11 March, 2014
Building an Author Platform
Here is a useful article by Jane Friedman defining what an author platform is (and isn't), but essentially it's all about visibility and connection. How do you reach people? Are you reaching the right people? How credible is your public face as a writer?
This is, of course, vitally important. Those authors lucky enough to have made a name for themselves before these crazy days of social media, might get away without putting effort into building their visibility and credibility to new readers, but most of us either have to commit our time to it, or accept serious limitations on our prospects as published writers. It would be a rare - perhaps unique - publishing house now that didn't expect their new authors to be doing some combination of blogging, tweeting, live readings, sending out newsletters and writing guest posts and articles. (And, of course, if you self-publish, this is even more of a big deal).
What then, should I be doing? I write this blog, and read many others. I dabble in Twitter and I enjoy Facebook (though mainly for catching up with friends and family rather than as a writer). Occasionally I branch out into guest posts on other blogs, and I will shortly be appearing on a podcast about novel writing with a very talented musician, Steve Dunne (more later!). I know I could do more to create new connections, but what should I be focussing on? It's not enough to have a blog and expect that to bring you a higher profile, without promoting it in any way; it's not enough to be nice to a couple of people on Twitter and expect news about your brilliance to spread!
The idea of an author platform isn't to push your own work so hard nobody wants to ever hear from you again, nor is it about blogging and tweeting etc. in itself. The whole point is connection; building relationships with potential readers - "incremental improvements in extending your network" as Jane Friedman puts it. Building a platform shouldn't be a chore to be tacked on to the end of a working day - it should be part of your creativity as a writer across the years. It is from this platform that you can launch any marketing campaigns and advertising for your work you feel appropriate - they are not part of the platform in themselves.What would you say are the most important ways to create connections with potential readers?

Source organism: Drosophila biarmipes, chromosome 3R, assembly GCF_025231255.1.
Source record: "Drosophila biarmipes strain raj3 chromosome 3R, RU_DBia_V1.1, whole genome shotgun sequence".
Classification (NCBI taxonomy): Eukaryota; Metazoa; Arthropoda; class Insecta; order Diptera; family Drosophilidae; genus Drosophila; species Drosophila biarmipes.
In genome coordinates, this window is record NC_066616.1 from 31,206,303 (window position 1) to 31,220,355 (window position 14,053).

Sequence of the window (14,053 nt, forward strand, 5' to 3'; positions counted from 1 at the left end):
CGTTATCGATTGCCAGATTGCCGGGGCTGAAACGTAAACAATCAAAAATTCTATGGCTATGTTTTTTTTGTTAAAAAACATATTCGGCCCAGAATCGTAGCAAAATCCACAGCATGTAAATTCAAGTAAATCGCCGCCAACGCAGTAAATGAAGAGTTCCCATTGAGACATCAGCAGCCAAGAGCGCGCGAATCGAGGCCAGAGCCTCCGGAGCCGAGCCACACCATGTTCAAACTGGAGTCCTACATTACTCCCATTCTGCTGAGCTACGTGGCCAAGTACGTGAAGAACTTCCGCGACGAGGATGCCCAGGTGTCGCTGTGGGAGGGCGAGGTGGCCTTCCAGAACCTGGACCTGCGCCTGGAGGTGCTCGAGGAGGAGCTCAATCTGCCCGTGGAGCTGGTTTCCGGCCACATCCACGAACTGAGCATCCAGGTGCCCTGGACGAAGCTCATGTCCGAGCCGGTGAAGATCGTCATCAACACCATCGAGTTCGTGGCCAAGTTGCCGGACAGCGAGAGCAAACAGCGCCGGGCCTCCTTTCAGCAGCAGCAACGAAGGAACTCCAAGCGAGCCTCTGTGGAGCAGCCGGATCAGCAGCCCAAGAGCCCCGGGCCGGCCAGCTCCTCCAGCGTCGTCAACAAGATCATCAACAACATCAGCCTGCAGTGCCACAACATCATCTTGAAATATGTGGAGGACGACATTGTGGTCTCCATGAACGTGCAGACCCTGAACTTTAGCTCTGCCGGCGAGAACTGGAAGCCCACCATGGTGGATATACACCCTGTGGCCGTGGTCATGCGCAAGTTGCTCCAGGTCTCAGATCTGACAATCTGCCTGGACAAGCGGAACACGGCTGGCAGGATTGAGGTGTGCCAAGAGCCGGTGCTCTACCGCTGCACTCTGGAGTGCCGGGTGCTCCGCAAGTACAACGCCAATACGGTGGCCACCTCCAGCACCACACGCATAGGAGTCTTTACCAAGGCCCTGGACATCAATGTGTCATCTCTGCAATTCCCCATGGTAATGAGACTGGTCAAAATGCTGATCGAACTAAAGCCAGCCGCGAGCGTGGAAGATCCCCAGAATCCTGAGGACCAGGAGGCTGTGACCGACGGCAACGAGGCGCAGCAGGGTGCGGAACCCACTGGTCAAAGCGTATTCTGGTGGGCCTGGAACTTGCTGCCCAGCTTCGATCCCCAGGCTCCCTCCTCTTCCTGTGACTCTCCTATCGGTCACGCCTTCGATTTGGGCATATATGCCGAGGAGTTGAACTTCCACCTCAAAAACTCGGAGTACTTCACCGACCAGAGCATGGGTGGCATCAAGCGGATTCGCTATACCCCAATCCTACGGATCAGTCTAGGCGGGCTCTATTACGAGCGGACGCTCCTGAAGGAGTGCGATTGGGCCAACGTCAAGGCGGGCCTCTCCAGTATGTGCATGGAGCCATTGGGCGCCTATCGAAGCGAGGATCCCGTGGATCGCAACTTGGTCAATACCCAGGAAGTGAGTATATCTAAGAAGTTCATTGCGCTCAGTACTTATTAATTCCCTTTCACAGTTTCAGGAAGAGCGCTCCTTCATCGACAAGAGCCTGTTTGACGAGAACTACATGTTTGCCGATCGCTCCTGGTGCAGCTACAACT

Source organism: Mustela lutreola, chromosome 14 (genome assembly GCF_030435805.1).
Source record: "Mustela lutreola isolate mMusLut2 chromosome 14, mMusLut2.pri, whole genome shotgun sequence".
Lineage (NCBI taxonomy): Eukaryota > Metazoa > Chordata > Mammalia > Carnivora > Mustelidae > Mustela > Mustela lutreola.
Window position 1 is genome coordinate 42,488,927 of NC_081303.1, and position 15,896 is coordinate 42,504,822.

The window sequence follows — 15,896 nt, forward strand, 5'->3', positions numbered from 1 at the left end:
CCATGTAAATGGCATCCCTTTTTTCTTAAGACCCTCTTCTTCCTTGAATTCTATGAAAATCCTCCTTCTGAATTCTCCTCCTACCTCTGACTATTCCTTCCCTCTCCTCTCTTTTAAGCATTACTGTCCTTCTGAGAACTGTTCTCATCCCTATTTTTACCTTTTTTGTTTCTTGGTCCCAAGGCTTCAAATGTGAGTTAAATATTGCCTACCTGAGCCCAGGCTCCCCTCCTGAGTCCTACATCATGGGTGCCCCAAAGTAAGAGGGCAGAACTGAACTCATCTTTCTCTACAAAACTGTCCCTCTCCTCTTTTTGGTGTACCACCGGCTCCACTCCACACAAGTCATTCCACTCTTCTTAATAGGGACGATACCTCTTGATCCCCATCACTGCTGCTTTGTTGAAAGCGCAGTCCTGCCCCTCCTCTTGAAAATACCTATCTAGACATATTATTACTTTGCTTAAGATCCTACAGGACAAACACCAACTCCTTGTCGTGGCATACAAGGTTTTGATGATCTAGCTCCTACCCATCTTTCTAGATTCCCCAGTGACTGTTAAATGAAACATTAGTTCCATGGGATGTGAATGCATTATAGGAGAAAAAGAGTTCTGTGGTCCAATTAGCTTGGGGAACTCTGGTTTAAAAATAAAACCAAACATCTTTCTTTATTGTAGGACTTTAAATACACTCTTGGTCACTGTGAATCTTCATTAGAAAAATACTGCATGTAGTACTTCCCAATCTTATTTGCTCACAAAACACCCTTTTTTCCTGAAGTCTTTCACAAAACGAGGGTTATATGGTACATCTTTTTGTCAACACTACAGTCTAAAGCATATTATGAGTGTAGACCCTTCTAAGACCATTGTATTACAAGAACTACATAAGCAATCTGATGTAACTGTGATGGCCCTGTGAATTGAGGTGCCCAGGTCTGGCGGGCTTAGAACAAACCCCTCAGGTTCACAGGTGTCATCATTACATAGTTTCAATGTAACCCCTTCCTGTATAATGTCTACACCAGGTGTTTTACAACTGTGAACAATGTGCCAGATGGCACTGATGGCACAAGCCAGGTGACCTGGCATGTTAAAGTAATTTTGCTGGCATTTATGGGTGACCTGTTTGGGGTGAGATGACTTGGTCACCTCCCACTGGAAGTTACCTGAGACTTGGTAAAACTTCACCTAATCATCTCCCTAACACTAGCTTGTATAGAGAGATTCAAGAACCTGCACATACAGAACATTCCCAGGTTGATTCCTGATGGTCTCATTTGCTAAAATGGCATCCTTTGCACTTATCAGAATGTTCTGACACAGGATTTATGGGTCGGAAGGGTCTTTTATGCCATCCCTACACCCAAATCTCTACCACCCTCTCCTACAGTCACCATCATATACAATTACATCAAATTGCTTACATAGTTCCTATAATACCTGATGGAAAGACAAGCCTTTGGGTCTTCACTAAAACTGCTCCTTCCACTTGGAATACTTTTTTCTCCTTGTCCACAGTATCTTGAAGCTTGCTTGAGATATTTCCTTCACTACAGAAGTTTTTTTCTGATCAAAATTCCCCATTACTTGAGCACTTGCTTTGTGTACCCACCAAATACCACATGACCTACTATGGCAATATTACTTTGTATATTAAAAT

I think my biggest fear when trying to reach out to other writers and readers is coming across as purely self-interested or as a dodgy salesman. Of course one day I'd love to be selling well, but I haven't had anything to sell for the first years of my writing, and I've still enjoyed connecting with people. I spend a lot more time commenting on other people's blogs and following their progress than writing on this one! If I was to compile a list of things I definitely shouldn't do, when it comes to making connections (or once I've made them), what do you think should be on it?
I know author platforms are unique to the author in question, but I'd be interested in hearing about how you've gone about building a network of people around you, or - as a reader - what puts you off connecting with writers in the real world or online.
Now, if you'll excuse me, I'm off to my treehouse.